$

(4.6

)

$

(1.6

)

 

Derivatives

 

Location of Gain or (Loss) 
Recognized in Income on 
Derivative (Ineffective 
Portion and Amount 
Excluded from

 

Amount of Gain or (Loss) Recognized in Income on 
Derivative (Ineffective Portion and Amount Excluded 
from
Effectiveness Testing)

 

Relationships (in millions)

 

Effectiveness Testing)

 

June 30, 2012

 

June 30, 2011

 

Commodity contracts

 

Cost of sales

 

$

(0.2

)

$

 

Total

 

 

 

$

(0.2

)

$

 

 

Derivatives Not Designated as

 

Location of Gain or (Loss) 
Recognized
in Income on

 

Amount of Gain or (Loss) Recognized in Income on 
Derivative

 

Hedging Instruments (in millions)

 

Derivative

 

June 30, 2012

 

June 30, 2011

 

Foreign exchange contracts

 

Other income

 

$

(1.4

)

$

(2.7

)

Interest rate swaps

 

Other income

 

4.7

 

$

 

Total

 

 

 

$

3.3

 

$

(2.7

)

 

The effect of Fair Market Value designated derivative instruments on the Condensed Consolidated Statements of Operations for the three months ended June 30, 2012 and June 30, 2011 for gains or losses recognized through income was as follows:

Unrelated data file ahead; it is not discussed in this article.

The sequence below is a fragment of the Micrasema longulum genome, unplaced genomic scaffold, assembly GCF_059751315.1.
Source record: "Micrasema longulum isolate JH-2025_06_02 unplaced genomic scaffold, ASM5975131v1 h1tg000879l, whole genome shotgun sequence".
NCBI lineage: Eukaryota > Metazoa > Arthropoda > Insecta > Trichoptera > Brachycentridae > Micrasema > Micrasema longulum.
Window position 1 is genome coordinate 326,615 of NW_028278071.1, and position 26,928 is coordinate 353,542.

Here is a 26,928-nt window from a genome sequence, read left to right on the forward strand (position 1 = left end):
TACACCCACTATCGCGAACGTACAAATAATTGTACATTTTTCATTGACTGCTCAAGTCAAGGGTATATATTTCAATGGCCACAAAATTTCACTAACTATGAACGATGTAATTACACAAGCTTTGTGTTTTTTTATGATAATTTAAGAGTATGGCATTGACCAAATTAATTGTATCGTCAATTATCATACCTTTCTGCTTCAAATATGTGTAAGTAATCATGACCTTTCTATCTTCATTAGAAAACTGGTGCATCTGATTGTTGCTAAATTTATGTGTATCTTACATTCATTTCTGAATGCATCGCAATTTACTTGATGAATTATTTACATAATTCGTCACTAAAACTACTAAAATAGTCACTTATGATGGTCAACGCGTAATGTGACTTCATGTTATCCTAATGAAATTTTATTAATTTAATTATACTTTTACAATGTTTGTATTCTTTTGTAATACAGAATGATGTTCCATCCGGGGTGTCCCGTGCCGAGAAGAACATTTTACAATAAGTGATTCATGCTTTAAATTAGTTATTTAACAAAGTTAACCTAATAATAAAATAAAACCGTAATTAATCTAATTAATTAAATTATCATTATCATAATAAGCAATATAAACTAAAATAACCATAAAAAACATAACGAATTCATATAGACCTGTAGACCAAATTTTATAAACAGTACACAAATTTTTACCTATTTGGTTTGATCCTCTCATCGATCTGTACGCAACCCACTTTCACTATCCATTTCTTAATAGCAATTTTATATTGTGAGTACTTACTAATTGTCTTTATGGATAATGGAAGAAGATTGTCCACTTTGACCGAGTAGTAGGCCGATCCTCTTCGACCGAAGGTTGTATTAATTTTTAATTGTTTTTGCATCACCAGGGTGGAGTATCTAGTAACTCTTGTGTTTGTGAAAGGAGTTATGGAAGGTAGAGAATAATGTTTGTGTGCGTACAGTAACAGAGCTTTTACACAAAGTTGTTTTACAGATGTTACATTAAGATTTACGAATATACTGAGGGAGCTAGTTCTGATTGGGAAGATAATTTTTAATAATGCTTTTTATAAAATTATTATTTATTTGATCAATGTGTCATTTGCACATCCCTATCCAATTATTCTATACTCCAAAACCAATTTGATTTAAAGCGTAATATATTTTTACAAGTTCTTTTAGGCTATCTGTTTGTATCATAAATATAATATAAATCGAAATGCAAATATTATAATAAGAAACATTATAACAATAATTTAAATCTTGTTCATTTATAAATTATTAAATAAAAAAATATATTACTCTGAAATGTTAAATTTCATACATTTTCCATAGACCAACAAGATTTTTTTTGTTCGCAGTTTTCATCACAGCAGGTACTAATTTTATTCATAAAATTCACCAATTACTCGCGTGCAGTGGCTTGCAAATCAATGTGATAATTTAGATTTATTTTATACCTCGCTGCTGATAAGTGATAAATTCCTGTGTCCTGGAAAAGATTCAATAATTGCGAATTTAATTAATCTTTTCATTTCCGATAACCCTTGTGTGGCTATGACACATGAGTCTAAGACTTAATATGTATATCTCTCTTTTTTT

Derivatives Designated as Fair Market Value

 

Location of Gain or (Loss)
on Derivative

 

Amount of Gain or (Loss) on Derivative Recognized in 
Income

 

Instruments under ASC 815 (in millions)

 

Recognized in Income

 

June 30, 2012

 

June 30, 2011

 

Interest rate swap contracts

 

Interest expense

 

$

15.3

 

$

14.3

 

Total

 

 

 

$

15.3

 

$

14.3

 

 

The effect of Fair Market Value designated derivative instruments on the Condensed Consolidated Statement of Operations for the six-months ended June 30, 2012 and June 30, 2011 for gains or losses recognized through income was as follows:

 

Derivatives Designated as Fair Market Value

 

Location of Gain or (Loss) 
on Derivative

 

Amount of Gain or (Loss) on Derivative Recognized in 
Income

 

Instruments under ASC 815 (in millions)

 

Recognized in Income

 

June 30, 2012

 

June 30, 2011

 

Interest rate swap contracts

 

Interest expense

 

$

11.5

 

$

11.7

 

Total

 

 

 

$

11.5

 

$

11.7

 

Inventories
Inventories

5. Inventories

 

The components of inventories at June 30, 2012 and December 31, 2011 are summarized as follows:

 

 

 

June 30,

 

December 31,

 

(in millions)

 

2012

 

2011

 

Inventories — gross:

 

 

 

 

 

Raw materials

 

$

245.7

 

$

249.7

 

Work-in-process

 

217.5

 

168.1

 

Finished goods

 

451.4

 

357.6

 

Total inventories — gross

 

914.6

 

775.4

 

Excess and obsolete inventory reserve

 

(72.8

)

(75.3

)

Net inventories at FIFO cost

 

841.8

 

700.1

 

Excess of FIFO costs over LIFO value

 

(33.2

)

(31.4

)

Inventories — net

 

$

808.6

 

$

668.7

 

Goodwill and Other Intangible Assets
Goodwill and Other Intangible Assets

6. Goodwill and Other Intangible Assets